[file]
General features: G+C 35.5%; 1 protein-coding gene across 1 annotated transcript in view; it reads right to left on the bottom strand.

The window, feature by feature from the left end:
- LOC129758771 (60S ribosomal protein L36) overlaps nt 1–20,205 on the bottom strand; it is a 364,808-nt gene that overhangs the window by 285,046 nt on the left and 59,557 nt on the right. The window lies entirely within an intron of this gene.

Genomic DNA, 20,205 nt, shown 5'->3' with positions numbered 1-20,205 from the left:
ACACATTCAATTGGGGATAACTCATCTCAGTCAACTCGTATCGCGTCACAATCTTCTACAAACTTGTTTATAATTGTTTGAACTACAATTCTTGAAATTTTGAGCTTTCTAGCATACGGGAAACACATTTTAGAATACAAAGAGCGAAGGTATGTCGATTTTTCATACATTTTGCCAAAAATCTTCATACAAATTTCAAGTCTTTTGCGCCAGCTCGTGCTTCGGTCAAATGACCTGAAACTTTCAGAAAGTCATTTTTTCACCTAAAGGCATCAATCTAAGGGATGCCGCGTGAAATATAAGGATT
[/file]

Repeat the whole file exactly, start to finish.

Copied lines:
General features: G+C 35.5%; 1 protein-coding gene across 1 annotated transcript in view; it reads right to left on the bottom strand.

The window, feature by feature from the left end:
- LOC129758771 (60S ribosomal protein L36) overlaps nt 1–20,205 on the bottom strand; it is a 364,808-nt gene that overhangs the window by 285,046 nt on the left and 59,557 nt on the right. The window lies entirely within an intron of this gene.

Genomic DNA, 20,205 nt, shown 5'->3' with positions numbered 1-20,205 from the left:
ACACATTCAATTGGGGATAACTCATCTCAGTCAACTCGTATCGCGTCACAATCTTCTACAAACTTGTTTATAATTGTTTGAACTACAATTCTTGAAATTTTGAGCTTTCTAGCATACGGGAAACACATTTTAGAATACAAAGAGCGAAGGTATGTCGATTTTTCATACATTTTGCCAAAAATCTTCATACAAATTTCAAGTCTTTTGCGCCAGCTCGTGCTTCGGTCAAATGACCTGAAACTTTCAGAAAGTCATTTTTTCACCTAAAGGCATCAATCTAAGGGATGCCGCGTGAAATATAAGGATT